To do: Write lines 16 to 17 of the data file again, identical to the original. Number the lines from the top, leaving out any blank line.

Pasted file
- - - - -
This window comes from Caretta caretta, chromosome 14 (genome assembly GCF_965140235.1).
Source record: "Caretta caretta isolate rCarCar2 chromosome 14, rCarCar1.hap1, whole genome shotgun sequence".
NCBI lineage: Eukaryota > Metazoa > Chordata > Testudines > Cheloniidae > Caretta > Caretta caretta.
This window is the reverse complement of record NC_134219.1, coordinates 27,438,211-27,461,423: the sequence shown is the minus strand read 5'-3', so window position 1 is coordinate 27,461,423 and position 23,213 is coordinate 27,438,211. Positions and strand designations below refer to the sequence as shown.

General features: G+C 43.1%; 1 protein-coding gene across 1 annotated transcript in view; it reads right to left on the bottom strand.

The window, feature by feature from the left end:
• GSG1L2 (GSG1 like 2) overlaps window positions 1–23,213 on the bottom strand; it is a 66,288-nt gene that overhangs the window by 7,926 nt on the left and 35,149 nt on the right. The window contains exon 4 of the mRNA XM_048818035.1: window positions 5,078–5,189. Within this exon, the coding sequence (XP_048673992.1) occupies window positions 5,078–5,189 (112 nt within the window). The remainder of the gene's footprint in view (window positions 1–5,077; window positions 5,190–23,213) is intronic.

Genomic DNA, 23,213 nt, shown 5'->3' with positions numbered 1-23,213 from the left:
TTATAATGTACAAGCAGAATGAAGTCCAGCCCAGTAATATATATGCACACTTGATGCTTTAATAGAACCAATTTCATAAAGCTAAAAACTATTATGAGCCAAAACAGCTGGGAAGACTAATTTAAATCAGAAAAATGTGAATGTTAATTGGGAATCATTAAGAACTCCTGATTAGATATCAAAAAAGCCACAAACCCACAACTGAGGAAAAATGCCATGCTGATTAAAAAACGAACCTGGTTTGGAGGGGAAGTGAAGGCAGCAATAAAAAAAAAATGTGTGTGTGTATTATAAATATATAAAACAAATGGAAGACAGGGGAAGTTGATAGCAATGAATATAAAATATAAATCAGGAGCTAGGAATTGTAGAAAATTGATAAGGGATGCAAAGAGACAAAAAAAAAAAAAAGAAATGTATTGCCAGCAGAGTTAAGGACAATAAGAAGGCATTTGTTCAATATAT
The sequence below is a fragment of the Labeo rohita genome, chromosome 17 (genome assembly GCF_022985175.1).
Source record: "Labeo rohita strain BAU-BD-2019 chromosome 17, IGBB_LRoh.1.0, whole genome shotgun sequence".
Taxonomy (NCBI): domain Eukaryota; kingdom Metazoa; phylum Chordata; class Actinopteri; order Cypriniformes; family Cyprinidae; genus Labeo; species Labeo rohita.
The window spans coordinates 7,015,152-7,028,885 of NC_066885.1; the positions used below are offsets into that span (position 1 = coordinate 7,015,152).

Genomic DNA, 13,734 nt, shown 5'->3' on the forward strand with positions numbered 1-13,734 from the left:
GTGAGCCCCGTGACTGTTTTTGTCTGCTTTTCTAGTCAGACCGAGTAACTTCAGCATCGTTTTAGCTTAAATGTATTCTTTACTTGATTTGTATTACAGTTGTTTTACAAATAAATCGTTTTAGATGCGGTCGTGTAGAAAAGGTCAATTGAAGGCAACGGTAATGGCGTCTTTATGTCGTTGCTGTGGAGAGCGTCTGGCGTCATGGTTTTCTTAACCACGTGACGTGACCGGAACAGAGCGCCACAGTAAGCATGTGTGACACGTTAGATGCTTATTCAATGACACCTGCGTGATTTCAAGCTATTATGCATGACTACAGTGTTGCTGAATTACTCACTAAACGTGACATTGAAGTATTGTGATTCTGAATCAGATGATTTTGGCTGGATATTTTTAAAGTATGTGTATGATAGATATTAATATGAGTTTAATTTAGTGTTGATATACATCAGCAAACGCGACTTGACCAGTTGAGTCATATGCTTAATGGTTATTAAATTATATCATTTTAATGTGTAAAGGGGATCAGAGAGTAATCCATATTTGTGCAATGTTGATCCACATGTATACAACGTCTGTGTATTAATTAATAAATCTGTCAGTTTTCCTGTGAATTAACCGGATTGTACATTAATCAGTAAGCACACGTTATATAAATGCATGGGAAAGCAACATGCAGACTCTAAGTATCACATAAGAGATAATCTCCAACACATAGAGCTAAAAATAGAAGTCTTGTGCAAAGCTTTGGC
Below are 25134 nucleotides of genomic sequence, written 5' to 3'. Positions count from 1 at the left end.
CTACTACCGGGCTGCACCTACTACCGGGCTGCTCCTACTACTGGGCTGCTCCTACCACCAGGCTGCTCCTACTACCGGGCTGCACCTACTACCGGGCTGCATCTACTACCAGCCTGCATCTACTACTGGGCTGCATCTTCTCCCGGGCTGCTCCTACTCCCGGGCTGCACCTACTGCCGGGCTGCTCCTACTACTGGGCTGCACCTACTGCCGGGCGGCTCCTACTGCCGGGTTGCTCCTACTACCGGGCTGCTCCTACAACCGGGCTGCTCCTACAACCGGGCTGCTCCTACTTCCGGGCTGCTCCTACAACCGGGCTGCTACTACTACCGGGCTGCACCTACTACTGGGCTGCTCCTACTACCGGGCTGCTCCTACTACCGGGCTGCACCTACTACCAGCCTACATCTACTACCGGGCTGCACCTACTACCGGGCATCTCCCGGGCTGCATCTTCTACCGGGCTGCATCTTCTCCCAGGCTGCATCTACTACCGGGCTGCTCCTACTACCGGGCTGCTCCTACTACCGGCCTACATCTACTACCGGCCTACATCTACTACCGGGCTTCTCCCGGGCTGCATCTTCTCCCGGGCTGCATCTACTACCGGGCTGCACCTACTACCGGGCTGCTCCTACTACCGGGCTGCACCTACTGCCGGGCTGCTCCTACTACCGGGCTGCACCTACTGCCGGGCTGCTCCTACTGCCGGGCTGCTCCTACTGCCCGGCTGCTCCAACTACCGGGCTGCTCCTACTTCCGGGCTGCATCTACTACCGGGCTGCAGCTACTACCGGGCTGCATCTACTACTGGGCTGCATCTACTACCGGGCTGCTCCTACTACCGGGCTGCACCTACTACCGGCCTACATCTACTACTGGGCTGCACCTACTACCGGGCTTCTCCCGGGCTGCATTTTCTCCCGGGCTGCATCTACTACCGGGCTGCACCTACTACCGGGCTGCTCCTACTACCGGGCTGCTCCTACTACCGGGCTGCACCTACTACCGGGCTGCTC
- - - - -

Below are 25134 nucleotides of genomic sequence, written 5' to 3'. Positions count from 1 at the left end.
CTACTACCGGGCTGCACCTACTACCGGGCTGCTCCTACTACTGGGCTGCTCCTACCACCAGGCTGCTCCTACTACCGGGCTGCACCTACTACCGGGCTGCATCTACTACCAGCCTGCATCTACTACTGGGCTGCATCTTCTCCCGGGCTGCTCCTACTCCCGGGCTGCACCTACTGCCGGGCTGCTCCTACTACTGGGCTGCACCTACTGCCGGGCGGCTCCTACTGCCGGGTTGCTCCTACTACCGGGCTGCTCCTACAACCGGGCTGCTCCTACAACCGGGCTGCTCCTACTTCCGGGCTGCTCCTACAACCGGGCTGCTACTACTACCGGGCTGCACCTACTACTGGGCTGCTCCTACTACCGGGCTGCTCCTACTACCGGGCTGCACCTACTACCAGCCTACATCTACTACCGGGCTGCACCTACTACCGGGCATCTCCCGGGCTGCATCTTCTACCGGGCTGCATCTTCTCCCAGGCTGCATCTACTACCGGGCTGCTCCTACTACCGGGCTGCTCCTACTACCGGCCTACATCTACTACCGGCCTACATCTACTACCGGGCTTCTCCCGGGCTGCATCTTCTCCCGGGCTGCATCTACTACCGGGCTGCACCTACTACCGGGCTGCTCCTACTACCGGGCTGCACCTACTGCCGGGCTGCTCCTACTACCGGGCTGCACCTACTGCCGGGCTGCTCCTACTGCCGGGCTGCTCCTACTGCCCGGCTGCTCCAACTACCGGGCTGCTCCTACTTCCGGGCTGCATCTACTACCGGGCTGCAGCTACTACCGGGCTGCATCTACTACTGGGCTGCATCTACTACCGGGCTGCTCCTACTACCGGGCTGCACCTACTACCGGCCTACATCTACTACTGGGCTGCACCTACTACCGGGCTTCTCCCGGGCTGCATTTTCTCCCGGGCTGCATCTACTACCGGGCTGCACCTACTACCGGGCTGCTCCTACTACCGGGCTGCTCCTACTACCGGGCTGCACCTACTACCGGGCTGCTC